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Why do we preserve things? Anything? There’s the economic imperative against being wasteful of course, so that make sense. But apart from that, why not just keep making new? And what is it about certain things that almost compels us to keep them? Not just keep them, but keep them safe. Because preservation involves protection, protection against destruction, of course, but more than that, protection against any of the works of time. Protection, in short, against change.
So, why do we need things to stay the same? I think, no matter how important and truly moving our memories are, this is about more than memories — I think it’s about understanding. When we experience something we’ve preserved, whether by looking at it, listening to it, walking around inside it, or just holding it in our hands, we’re going back to learn from it anew, and to learn in perhaps a new way. We compare then with now, our selves and our world then and now. Is this thing different in some fundamental way, or does it just seem so at the speeding surface of our lives? Was what we see now, as though for the first time, there all along and we missed it? Or are we different, asking different questions now, seeing things for the first time, though they’ve been there all along? Has it changed, or have we? As we see something old with new eyes, we are rewarded with new insights. Though it may surprise us to find lessons where we only looked for memories we should be glad that we have the sense to protect, to save those things that teach us still.
Jon is Vintage Aerial’s Vice-President for Archives and Projects.
Last month, my colleague and Director of Engineering, Kevin Marsh, wrote a post giving a broad overview of how Vintage Aerial uses technology to preserve history. As Director of Archive Development, I have the privilege of working with the ornate, historic film in our vault and the ground-breaking software that Kevin has developed. While I could go on and on about the details of this work, this post will focus primarily on the G.I.S. (Geographical Information Systems) aspect of my job.
Years ago when a pilot would go up to take photos, he would bring a simple county map with him. While flying and taking photos, he would also trace his flight path on these maps and mark the spot each time he changed a roll of film. Let me remind you, he did this all while flying!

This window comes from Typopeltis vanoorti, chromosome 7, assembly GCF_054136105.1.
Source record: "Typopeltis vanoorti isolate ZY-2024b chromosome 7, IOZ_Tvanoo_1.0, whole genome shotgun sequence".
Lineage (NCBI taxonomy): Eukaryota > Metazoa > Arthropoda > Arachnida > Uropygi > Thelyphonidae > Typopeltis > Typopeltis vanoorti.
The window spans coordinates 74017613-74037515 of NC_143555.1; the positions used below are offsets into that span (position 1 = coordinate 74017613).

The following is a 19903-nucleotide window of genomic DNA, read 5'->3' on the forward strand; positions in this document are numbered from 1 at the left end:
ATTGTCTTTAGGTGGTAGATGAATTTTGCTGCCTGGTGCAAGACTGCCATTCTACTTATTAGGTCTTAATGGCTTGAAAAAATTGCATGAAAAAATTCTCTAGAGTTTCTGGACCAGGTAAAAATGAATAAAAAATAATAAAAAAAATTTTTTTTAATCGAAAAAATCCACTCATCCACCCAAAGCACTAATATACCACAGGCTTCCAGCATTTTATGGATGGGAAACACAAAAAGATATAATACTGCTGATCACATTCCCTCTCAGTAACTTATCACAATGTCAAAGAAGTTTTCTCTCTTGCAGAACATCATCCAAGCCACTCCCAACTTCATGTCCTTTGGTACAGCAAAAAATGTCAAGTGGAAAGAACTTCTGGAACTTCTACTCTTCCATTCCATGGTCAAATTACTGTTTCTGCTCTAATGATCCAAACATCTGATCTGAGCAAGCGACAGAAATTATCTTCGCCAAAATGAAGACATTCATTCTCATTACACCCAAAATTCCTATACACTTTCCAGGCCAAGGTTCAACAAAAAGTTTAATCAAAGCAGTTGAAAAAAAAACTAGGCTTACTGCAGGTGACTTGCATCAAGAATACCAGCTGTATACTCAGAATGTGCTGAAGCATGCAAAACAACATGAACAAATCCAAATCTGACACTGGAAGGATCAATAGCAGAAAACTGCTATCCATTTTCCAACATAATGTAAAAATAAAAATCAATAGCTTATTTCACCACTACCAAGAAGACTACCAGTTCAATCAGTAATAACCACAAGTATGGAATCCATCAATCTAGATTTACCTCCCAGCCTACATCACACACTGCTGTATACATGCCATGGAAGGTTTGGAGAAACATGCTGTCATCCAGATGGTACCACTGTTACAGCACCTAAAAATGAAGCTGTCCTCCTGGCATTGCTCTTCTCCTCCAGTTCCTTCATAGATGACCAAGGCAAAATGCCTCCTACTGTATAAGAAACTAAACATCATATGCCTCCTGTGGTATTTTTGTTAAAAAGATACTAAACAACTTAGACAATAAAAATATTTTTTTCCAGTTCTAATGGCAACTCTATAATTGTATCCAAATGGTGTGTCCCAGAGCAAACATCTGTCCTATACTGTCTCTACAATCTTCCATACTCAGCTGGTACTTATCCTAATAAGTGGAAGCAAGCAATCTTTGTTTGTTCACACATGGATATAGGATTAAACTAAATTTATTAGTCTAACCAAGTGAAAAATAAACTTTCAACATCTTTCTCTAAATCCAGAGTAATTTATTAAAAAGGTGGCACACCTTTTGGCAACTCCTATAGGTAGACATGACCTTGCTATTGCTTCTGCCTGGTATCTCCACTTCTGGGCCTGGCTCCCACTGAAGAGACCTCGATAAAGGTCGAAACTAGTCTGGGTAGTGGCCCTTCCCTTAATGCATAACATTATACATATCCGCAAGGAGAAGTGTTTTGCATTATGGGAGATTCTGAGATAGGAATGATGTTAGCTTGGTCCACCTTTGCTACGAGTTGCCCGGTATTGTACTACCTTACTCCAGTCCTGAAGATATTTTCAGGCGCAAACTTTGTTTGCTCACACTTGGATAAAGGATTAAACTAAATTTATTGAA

Technology and History are almost contradictory. Often we hear news stories of a new technology coming along and eradicating the past. We certainly recognize the theme in the story of our photographic collection. Modern “progress” in the form of shopping malls, corporate farms, and urban sprawl are encroaching on rural America as many of us remember it. But the beauty of Vintage Aerial’s product and service is that today’s advanced digital imaging, GIS, and web technology are combining to preserve the past.
At the heart of our collection are the photographs. But the photos shot from the 1960s to even the late 1990s were shot on (black and white) film, and live in a protected vault of film canisters.
We’re scanning and digitizing some 700,000 rolls of this film. Each image is stored as a lossless-compressed TIFF file that is around 6 megabytes. When we’re finished scanning, the the total collection will take up about 150 terabytes.
In the analog world of 50 years ago the Aerial Photography business had a simple goal, to capture a photographic memoir of a family farm to preserve it for the benefit of future generations. Simply put, to create an heirloom. This was a cottage industry, made up of Mom and Pop companies which would send airplanes into a county to photograph homes and farms without any advance assurance that anyone would want to see or buy them. A salesperson would go door-to-door showing the owners their pictures from aloft.
I have been in and around this industry for over 33 years. My family happens to have been the largest in the country starting in 1962. I quickly became one of the sales guys who saw the importance of preserving family history in this way and so I took to the road. The challenges were many; sometimes people were not home, or didn’t feel the product to be necessary or see the immediate or long-term value of it at all. However, many people wisely did invest in their personal histories and still highly value these photos decades later.